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Aquaculture and Fisheries (Scotland) Act 2013

Retention and disposal of property seized by BSFOs

Section 43 – Retention of property seized by British sea-fishery officers

127.Section 43 provides the Scottish Ministers with the power to retain property seized in the Scottish enforcement area or on board a Scottish fishing vessel, by British sea-fishery officers (BSFOs) using powers other than those contained within section 39.

128.Section 43(2) requires BSFOs to deliver seized property to the Scottish Ministers as soon as is reasonably practicable. Section 43(4) allows Scottish Ministers to retain said property. In accordance with paragraph 13 of schedule 2, in circumstances where the property is live shellfish, BSFOs may, however, return such animals to the sea to mature, without first delivering them to Scottish Ministers.

129.Section 43(5) requires Scottish Ministers, in certain circumstances, to release seized property and make it available for collection as soon as is practicable. Release of property is required when a procurator fiscal takes no proceedings in respect of an offence where the property was seized, where a fixed penalty notice has been paid in respect of the offence, and for proceedings which have been concluded without the property being subject to any order for forfeiture.

130.The grounds for release of property under sections 43(5) and 43(6) do not apply to property if it is liable to be forfeited under section 46 or 47.

Section 44 – Power of Scottish Ministers to sell seized fish in their possession

131.Section 44 gives the Scottish Ministers the power to sell any fish that has been seized by BSFOs and retained by them under section 43. Section 44(3) permits Scottish Ministers to retain the proceeds. These proceeds are to be retained by Ministers until the courts orders forfeiture of the proceeds and, in the absence of the courts making such an order, the Scottish Ministers are required under section 44(5) to return proceeds to owners as soon as is practicable. Return of the funds held is also necessary under section 44(4) if no court proceedings are taken or any fixed penalty notice issued is paid.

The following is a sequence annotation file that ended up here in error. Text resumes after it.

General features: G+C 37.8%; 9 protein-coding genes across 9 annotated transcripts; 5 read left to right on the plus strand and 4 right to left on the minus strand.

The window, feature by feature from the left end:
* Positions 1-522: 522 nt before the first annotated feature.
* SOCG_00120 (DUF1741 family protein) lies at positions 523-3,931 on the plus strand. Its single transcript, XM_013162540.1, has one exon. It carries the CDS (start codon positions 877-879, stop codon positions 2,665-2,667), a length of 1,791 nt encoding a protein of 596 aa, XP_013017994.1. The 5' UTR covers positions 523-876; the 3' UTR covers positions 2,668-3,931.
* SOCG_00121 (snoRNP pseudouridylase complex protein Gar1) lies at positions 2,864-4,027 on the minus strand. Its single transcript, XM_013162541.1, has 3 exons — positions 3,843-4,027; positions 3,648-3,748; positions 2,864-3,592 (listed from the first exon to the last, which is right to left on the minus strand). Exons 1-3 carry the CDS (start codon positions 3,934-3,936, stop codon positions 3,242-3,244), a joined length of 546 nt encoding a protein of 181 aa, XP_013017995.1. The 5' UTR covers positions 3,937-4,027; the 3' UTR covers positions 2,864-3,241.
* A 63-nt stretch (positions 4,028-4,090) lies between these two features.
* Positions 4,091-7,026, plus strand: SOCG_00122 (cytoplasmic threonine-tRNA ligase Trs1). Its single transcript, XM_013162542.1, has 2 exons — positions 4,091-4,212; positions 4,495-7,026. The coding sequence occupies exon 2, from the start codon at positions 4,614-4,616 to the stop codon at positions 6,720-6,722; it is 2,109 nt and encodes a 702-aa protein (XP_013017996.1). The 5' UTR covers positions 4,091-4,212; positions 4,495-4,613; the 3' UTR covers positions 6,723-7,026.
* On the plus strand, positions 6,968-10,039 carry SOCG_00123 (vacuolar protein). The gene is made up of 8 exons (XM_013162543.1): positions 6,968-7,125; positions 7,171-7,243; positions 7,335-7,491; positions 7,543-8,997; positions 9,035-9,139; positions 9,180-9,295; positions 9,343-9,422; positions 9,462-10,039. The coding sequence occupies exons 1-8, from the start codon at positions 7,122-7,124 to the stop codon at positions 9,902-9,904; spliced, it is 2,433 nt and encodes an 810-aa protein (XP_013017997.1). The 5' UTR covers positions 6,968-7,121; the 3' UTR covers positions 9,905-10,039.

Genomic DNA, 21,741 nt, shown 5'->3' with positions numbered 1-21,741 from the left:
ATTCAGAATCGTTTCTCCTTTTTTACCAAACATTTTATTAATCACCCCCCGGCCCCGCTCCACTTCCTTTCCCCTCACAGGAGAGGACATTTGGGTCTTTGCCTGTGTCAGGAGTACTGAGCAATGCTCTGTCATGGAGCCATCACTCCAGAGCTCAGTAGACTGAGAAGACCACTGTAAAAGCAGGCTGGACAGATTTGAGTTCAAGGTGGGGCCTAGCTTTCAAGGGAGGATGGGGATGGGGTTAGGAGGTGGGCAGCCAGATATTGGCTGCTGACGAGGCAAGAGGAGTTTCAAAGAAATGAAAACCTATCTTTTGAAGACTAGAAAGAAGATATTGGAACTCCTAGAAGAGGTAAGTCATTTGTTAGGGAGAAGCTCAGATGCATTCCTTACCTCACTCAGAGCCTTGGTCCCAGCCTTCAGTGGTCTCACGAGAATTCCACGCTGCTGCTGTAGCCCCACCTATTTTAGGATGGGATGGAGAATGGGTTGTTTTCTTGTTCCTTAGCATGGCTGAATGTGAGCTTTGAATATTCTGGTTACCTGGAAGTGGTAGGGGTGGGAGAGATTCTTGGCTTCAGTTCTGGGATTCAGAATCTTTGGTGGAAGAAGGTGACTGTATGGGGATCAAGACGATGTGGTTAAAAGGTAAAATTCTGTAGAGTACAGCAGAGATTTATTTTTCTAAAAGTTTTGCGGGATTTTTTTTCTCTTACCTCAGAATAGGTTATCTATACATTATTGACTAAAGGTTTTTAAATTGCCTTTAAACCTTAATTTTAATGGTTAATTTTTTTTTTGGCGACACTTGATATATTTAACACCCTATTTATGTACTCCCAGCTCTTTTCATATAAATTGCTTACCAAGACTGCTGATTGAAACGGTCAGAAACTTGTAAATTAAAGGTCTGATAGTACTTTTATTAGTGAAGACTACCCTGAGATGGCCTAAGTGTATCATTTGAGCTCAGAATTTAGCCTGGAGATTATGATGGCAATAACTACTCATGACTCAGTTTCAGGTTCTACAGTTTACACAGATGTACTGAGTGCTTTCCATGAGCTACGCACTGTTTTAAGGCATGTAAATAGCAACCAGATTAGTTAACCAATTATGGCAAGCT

132.If the Scottish Ministers have retained the proceeds of any sale for a period of six months (because they have been unable to return the funds to the original owner(s) of the fish) then section 44(6) allows such funds to be retained by Scottish Ministers and used as they see fit. However, the Scottish Ministers can only dispose of such funds in this way where it was not practicable at the time they exercised the power of disposal to immediately return the funds to the original owner.

133.Section 44(8) requires that fish sold by the Scottish Ministers must be sold at auction and under section 44(9) the owner’s views must be taken into account on the manner in which the fish should be sold. Owners may ask for fish to be sold at a particular auction or by a method of sale other than auction. The Scottish Ministers are required by virtue of section 44(11) to take such views into account unless they deem them to be unreasonable.

134.Section 44(12) permits the deduction by the Scottish Ministers of reasonable selling expenses from the proceeds of the sale.

Section 45 – Disposal of property retained by Scottish Ministers under section 43

135.Section 45 sets out the process to be followed for the disposal of property retained by the Scottish Ministers under section 43. Section 45(2) defines a notice of collection and section 45(3) requires the Scottish Ministers to serve a copy on every person who appears to be an owner of the object or, in the case that an owner cannot be identified, then the Scottish Ministers should seek to serve a notice of collection on an appropriate person as defined in section 45(6), or on any person likely to be interested in the object. Having complied with the requirements on a notice of collection, the Scottish Ministers may dispose of the object as they see fit at the end of a three-month period from the date of service of the notice if it is not claimed.

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Text created by the Scottish Government to explain what the Act sets out to achieve and to make the Act accessible to readers who are not legally qualified. Explanatory Notes were introduced in 1999 and accompany all Acts of the Scottish Parliament except those which result from Budget Bills.


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